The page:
The "rent the cheapest car possible and just leave your luggage in the trunk" is an interesting idea. Admittedly, I have not tried this, but if you are a premium hotel's frequent stay program (gold, platinum, or whatever their levels are these days) you might try leaving your luggage with the bellman at a nicer hotel. They generally will hold it if you arrive prior to your check-in time or you're hanging around after your check-out time ... but if you asked (and added a big tip) they might hold your luggage even if you're not staying there.

With traditional package delivery, staff members typically spend a lot of time logging and organizing deliveries. These packages end up taking up valuable floor space and could remain there for a long time if a recipient forgets to pick it up or can't retrieve it during regular office hours. If packages are delivered to the recipient's door, there is the risk of the package being stolen or lost. Most residents would undoubtedly prefer a delivery system with tracking and security measures to keep their items visible at all times even if they're away from home. Lastly, it can be difficult to impossible to store perishable items that need to be refrigerated until the recipient can pick them up. But with meal kit and grocery delivery, this need is only going to increase.

Perforated lockers are similar to the standard types of locker, but the door and walls are made largely or entirely of perforated steel, with hundreds of holes creating a strong mesh arranged in a diagonal pattern. This is used where good ventilation is required, or where, for security reasons, it is necessary that the contents can be examined visually while the doors are locked.

Lockers are usually physically joined together side by side in banks, and are commonly made from steel, although wood, laminate, and plastic are other materials sometimes found. Steel lockers which are banked together share side walls, and are constructed by starting with a complete locker; further lockers may then be adding by constructing the floor, roof, rear wall, door, and just one extra side wall, the existing side wall of the previous locker serving as the other side wall of the new one. The walls, floors, and roof of lockers may be either riveted together (the more traditional method) or, more recently, welded together.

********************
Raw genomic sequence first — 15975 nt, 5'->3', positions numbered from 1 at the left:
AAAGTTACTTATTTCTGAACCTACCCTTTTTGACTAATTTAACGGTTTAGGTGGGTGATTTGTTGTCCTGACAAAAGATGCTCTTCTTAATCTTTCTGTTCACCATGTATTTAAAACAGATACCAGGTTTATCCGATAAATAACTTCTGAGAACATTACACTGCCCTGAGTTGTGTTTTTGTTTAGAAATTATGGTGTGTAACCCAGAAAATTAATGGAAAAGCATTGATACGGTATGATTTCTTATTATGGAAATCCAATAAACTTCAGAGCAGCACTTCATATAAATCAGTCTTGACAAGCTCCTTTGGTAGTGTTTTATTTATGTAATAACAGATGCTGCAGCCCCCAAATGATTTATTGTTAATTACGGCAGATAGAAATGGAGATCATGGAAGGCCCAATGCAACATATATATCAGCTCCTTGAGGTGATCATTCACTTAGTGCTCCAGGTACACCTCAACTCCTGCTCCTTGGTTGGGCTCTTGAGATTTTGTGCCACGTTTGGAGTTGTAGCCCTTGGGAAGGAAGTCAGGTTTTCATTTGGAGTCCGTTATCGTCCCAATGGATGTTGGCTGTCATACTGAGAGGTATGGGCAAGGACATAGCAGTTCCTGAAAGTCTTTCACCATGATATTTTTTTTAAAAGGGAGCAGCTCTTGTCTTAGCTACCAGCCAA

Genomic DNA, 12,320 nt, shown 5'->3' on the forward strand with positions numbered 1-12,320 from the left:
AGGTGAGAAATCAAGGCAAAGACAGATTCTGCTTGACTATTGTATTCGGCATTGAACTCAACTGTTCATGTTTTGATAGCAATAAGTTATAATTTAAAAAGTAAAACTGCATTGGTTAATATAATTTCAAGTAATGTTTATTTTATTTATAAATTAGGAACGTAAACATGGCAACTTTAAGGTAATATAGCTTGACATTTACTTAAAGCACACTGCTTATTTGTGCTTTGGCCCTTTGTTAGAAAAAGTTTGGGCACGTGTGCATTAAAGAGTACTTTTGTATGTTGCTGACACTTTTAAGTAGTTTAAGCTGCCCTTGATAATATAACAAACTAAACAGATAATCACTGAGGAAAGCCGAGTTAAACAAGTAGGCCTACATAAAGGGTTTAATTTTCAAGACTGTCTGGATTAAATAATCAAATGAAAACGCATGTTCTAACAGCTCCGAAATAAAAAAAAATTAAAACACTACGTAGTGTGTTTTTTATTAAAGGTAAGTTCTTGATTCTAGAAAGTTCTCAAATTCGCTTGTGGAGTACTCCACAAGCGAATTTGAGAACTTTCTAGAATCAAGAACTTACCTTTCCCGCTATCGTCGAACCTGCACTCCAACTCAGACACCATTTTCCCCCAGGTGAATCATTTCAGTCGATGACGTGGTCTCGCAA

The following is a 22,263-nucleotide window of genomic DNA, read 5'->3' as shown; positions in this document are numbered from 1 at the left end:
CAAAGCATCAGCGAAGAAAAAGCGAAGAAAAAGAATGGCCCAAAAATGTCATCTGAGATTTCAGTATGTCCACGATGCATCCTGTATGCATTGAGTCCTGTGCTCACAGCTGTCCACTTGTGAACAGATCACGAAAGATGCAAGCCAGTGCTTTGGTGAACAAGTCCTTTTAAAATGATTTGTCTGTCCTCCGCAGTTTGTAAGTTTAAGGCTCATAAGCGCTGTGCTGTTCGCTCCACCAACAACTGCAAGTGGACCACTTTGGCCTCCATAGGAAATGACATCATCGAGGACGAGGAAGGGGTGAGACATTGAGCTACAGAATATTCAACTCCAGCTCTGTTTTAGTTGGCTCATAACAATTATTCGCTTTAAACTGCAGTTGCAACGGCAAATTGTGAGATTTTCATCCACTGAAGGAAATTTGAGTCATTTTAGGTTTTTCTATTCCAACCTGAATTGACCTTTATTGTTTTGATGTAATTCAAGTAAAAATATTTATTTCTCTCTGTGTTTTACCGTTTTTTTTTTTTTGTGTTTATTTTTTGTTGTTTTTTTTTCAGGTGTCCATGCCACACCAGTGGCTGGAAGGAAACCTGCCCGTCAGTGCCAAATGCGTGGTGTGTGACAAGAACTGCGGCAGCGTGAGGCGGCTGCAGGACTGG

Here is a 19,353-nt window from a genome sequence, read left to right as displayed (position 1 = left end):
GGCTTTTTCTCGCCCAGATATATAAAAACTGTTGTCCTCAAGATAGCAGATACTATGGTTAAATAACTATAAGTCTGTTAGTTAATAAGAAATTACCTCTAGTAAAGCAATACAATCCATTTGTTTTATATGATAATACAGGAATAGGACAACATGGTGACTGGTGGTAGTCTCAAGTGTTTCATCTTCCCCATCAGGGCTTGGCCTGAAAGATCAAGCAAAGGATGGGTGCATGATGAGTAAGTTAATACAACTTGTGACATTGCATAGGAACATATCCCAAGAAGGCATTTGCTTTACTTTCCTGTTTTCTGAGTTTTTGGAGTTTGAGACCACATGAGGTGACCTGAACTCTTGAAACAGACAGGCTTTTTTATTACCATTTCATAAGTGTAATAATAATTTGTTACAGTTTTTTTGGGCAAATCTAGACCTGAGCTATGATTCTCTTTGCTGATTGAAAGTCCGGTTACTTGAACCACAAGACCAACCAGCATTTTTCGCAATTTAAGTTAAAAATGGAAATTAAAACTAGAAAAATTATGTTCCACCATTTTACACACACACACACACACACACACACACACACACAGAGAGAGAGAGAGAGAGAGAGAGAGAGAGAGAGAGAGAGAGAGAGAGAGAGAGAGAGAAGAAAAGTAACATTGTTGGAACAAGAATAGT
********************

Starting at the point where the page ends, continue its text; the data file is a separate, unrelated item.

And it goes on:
Locking options: various types of key locking or padlocking facility are available now. Key locking options include flush locks, cam locks, or locks incorporated into a rotating handle; padlocking facilities may be a simple hasp and staple, or else a padlocking hole may be included in a handle, often called a latchlock. More modern designs include keyless operation, either by coin deposit (which may or may not be returned when use of the locker terminates), or by using electronic keypads to enter passwords for later reopening the locker. Some older lockers used a drop-latch which was incorporated into the door handle, and slid up and down and could be padlocked at the bottom in the "down" position, but these are less used now. Three-point locking is not possible with this type of latch, because it needs to be operated by means of a latch that rotates rather than slides up and down; so this drop-latch is probably a less secure locking option, which may be why it is little used nowadays. Prefect Combination locks are very popular in school lockers used in the UK due to their ease of use and the time and cost saved in the removal of locker keys.